In animals, action follows on perception mechanically with almost chemical swiftness and certainty, but in man there is an interval of faltering and groping; and this interval is the seedbed of the images, ideas, dreams, aspirations, irritations, longings, and fore-bodings which are the warp and woof of the creative process.

ERIC HOFFER (1902 - 1983), The Ordeal of Change, 15.6, 1964.

Sunday, May 21, 2006

Courage - MARK TWAIN

Courage is resistance to fear, mastery of fear - not absence of fear.

MARK TWAIN (1835 - 1910), The Tragedy of Pudd'nhead Wilson, 12 (epigraph), 1894.

Saturday, May 20, 2006


No courage is so bold as that forced by utter desperation.

SENECA THE YOUNGER (5? B.C. - A.D. 65), "On Mercy" (1.12.5), Moral Essays, tr. John W. Basore, 1928.

Friday, May 19, 2006

Contemplation - ARISTOTLE

Contemplation is the highest form of activity.

ARISTOTLE (384 - 322 B.C), Nicomachean Ethics, 10.7, tr. J. A. K. Thomson, 1953.

Thursday, May 18, 2006

Confidence - HENRY FORD

Whether you believe you can do a thing or not, you are right.

HENRY FORD (1863 - 1947).

Wednesday, May 17, 2006

Civilization - SIGMUND FREUD

Civilization is the fruit of renunciation of instinctual satisfaction.

SIGMUND FREUD (1856 - 1939). "Reflections upon War and Death" (1), 1915, tr. E. Colburn Mayne, Character and Culture, 1963.

Tuesday, May 16, 2006


Character is what emerges from all the little things you were too busy to do yesterday, but did anyway.

MIGNON McLAUGHLIN (1913 - 1983), The Second Neurotic's Notebook, 4, 1966.

Monday, May 15, 2006


A book must be the ax for the frozen sea within us.

FRANZ KAFKA (1883 - 1924), Letter to Oskar Pollak, 27 January 1904.

Sunday, May 14, 2006


Out of the Books thou readest, extract what thou likest; and then single out some Particular from the rest for that Day's Meditation.

THOMAS FULLER (1654 - 1734). Comp., Introductio ad Prudentiam, 1640, 1731.

Saturday, May 13, 2006


You mustn't exaggerate, young man. That's always a sign that your argument is weak.

BERTRAND RUSSELL (1872 - 1970), Tommy Robbins interview, Redbook, September 1964.

Friday, May 12, 2006

Ambition - SAYING

If you would be Pope, you must think of nothing else.


Thursday, May 11, 2006


Ambition is best not naked.

MALCOLM S. FORBES (1919 - 1990), "Fact and Comment", Forbes, 3 October 1988.

Wednesday, May 10, 2006


Ah, but a man's reach should exceed his grasp,
Or what's a Heaven for?

ROBERT BROWNING (1812 - 1889), "Andrea del Sarto", 1. 97, Men and Women, 1855.

Tuesday, May 09, 2006

Alienation - KARL MARX

The less you are, the more you have; the less you express your own life, the greater is your externalized life - the greater is your alienation.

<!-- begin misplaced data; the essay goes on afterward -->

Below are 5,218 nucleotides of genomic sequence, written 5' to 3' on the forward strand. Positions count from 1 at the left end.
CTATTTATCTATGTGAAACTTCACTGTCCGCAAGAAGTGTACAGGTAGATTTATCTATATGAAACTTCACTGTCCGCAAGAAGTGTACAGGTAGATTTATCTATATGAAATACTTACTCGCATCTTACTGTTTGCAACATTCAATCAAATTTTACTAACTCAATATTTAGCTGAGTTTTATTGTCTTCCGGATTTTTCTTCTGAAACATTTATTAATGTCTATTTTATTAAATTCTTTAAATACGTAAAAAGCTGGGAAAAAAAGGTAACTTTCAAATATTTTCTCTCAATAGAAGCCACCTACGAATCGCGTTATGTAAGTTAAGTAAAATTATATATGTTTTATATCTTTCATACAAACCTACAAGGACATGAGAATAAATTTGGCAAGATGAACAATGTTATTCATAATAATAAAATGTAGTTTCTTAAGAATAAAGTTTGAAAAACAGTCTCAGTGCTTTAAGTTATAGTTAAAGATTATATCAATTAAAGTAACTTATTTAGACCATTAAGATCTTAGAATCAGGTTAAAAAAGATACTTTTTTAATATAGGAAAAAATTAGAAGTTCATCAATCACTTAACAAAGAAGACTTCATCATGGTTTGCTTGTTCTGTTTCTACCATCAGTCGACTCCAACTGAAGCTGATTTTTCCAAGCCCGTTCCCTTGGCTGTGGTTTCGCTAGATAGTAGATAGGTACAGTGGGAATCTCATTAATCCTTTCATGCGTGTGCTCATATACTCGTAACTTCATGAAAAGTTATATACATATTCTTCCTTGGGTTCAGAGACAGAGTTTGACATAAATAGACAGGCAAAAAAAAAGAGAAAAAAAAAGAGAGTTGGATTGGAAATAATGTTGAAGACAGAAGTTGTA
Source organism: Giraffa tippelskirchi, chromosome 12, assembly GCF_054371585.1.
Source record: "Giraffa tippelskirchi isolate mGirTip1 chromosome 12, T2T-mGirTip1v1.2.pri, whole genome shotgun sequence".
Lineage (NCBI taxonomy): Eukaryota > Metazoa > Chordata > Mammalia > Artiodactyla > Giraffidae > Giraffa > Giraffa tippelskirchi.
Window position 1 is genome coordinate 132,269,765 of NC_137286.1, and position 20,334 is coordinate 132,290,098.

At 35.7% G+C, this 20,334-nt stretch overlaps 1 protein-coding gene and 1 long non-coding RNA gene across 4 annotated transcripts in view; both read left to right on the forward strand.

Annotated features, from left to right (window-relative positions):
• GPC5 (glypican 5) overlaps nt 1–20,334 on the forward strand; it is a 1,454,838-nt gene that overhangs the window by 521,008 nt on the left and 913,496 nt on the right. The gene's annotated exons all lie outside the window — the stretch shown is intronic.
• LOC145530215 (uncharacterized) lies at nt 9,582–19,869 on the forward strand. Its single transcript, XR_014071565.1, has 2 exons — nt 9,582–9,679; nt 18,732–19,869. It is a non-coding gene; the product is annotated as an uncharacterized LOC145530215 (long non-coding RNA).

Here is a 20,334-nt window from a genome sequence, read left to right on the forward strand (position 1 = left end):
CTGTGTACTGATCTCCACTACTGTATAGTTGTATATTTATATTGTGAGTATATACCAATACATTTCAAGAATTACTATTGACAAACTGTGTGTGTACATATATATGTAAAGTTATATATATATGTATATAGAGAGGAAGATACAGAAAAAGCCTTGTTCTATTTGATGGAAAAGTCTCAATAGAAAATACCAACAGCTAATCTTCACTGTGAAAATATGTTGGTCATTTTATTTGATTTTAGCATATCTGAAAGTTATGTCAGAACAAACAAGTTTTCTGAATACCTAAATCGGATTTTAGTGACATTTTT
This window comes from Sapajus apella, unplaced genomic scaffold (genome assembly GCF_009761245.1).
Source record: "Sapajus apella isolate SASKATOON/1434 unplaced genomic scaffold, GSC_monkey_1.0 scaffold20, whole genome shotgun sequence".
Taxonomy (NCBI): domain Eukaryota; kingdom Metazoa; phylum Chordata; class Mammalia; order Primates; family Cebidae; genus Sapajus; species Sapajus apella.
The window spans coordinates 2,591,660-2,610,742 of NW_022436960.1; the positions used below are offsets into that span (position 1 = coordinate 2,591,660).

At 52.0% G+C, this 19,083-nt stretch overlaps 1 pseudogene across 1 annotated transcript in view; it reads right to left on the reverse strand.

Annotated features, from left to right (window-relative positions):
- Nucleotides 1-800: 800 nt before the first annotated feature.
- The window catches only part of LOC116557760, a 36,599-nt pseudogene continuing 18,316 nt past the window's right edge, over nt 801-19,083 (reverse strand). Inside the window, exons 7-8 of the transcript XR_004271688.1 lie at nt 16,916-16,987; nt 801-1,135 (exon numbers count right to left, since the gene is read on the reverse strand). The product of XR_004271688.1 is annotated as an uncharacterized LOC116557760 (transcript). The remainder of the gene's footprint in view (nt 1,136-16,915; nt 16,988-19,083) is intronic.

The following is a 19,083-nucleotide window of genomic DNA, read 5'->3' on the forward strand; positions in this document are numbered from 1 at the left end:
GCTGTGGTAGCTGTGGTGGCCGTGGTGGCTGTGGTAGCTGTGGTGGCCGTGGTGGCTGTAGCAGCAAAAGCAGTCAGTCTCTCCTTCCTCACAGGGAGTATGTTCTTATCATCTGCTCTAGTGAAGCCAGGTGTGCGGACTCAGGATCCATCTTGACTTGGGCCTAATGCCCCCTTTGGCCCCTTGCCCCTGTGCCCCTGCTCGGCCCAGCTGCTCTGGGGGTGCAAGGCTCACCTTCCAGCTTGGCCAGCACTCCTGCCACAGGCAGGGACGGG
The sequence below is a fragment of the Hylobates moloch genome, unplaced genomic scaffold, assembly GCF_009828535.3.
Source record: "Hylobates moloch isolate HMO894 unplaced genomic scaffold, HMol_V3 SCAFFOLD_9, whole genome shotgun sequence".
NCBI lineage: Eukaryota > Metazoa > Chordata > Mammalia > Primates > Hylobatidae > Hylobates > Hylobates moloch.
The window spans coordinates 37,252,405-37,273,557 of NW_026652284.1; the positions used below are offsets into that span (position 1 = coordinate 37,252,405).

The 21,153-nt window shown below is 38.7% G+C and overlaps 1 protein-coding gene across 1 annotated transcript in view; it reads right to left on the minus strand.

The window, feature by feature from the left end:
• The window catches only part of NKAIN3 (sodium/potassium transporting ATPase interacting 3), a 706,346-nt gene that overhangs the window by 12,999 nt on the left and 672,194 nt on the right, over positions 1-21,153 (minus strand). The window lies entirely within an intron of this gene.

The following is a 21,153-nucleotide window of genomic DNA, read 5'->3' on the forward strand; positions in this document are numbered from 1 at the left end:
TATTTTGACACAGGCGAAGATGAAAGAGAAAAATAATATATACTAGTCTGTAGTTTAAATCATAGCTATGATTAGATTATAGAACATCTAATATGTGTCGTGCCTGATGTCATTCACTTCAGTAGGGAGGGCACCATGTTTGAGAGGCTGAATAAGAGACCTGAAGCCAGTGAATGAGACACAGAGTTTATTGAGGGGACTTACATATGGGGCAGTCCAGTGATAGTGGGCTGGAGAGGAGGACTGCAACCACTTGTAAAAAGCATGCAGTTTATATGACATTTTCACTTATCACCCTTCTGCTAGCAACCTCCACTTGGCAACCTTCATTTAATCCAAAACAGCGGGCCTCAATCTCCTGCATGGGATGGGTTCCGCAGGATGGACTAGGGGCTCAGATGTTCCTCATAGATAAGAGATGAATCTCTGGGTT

KARL MARX (1818 - 1883), Economic and Philosophical Manuscripts, 1844.

Monday, May 08, 2006

Sunday, May 07, 2006

Adversity - NAPOLEON

Adversity is the midwife of genius.

NAPOLEON (1769 - 1821), Napoleon in His Own Words, 2, comp. Jules Bertaut, 1916.

Saturday, May 06, 2006

Activity - NAPOLEON

I multiplied myself by my activity.

(1769 - 1821), Talks of Napoleon at St. Helena (with Gen. Gaspard Gourgaud), 8, tr. Elizabeth Wormeley Latimer, 1904.

Friday, May 05, 2006


[Caesar] slept generally in his chariot or litters, employing even his rest in pursuit of action.

PLUTARCH (A.D 46? - 119?), "Caesar", Parallel Lives, Dryden edition, 1693.

Thursday, May 04, 2006

Wednesday, May 03, 2006


Get action, do things; be sane; don't fritter away your time; create, act, take a place wherever you are and be somebody: get action.

THEODORE ROOSEVELT (1858 - 1919). In Richard Hofstadter, The American Political Tradition: And the Men Who Made It, 9.1, 1948.

Tuesday, May 02, 2006


Action follows conviction, not knowledge.
PIERRE LECOMTE du NOUY (1883 - 1947), Human Destiny, 11, 1947.

Monday, May 01, 2006


"Be sure yu are rite then go ahed;" but in kase ov doubt go ahed enny wa.
JOSH BILLINGS (1818 - 1885), His Sayings, 39, 1867.

Sunday, April 30, 2006


Action on the move creates its own route, creates to a very great extent the conditions under which it is to be fulfilled, and thus baffles all calculation.

HENRI BERGSON (1859 - 1941), "Final Remarks", The Two Sources of Morality and Religion, 1932, tr. R. Ashley Audra and Cloudesley Brereton, 1935.

Saturday, April 29, 2006


Whatever happens, look as if it were intended.

FIRST RULE OF ACTING, In Arthur Bloch, comp., "Socio-Murphology," Murphy's Law: Book Three, 1982.

Friday, April 28, 2006


An actor's most notable effects depend upon his skill in producing the appearance of emotion when he is keeping strong control of himself.

CHARLES de GAULLE (1890 - 1970), "Of Prestige" (2), The Edge of the Sword, 1934, tr. Gerald Hopkins, 1960.

Thursday, April 27, 2006

Achievement - ERIC HOFFER

His momentous achievements are rarely the result of a clean forward thrust but rather of a soul intensity generated in front of an apparently insurmountable obstacle which bars his way to a cherished goal.

ERIC HOFFER (1902 - 1983), The Ordeal of Change, 15.5, 1964.

Wednesday, April 26, 2006

Accident - FRANZ KAFKA

Accident is the name one gives to the coincidence of events, of which one does not know the causation....Accidents only exist in our heads, in our limited perceptions.

FRANZ KAFKA (1883 - 1924), In Gustav Janouch, Conversations with Kafka, p.55. tr. Goronwy Rees, 1953.

Tuesday, April 25, 2006


Every man loves what he is good at.

THOMAS SHADWELL (1642 - 1692), A True Widow, 5.1, 1679.

Monday, April 24, 2006

Ability - CARL G. JUNG

A special ability means a heavy expenditure of energy in a particular direction, with a consequent drain from some other side of life.

(1875 - 1961), Modern Man in Search of a Soul, 8.2, tr. W. S. Dell and Cary F. Baynes, 1933.

Sunday, April 23, 2006


The acquisition of one sort of ability often makes that of another unlikely, if not impossible. . . . To take the gifts one does have, to concentrate one's strength upon their development, to disallow distractions - none of this is an easy task.

JOSEPH EPSTEIN (1928 - ), Ambition: The Secret Passion, 7, 1980.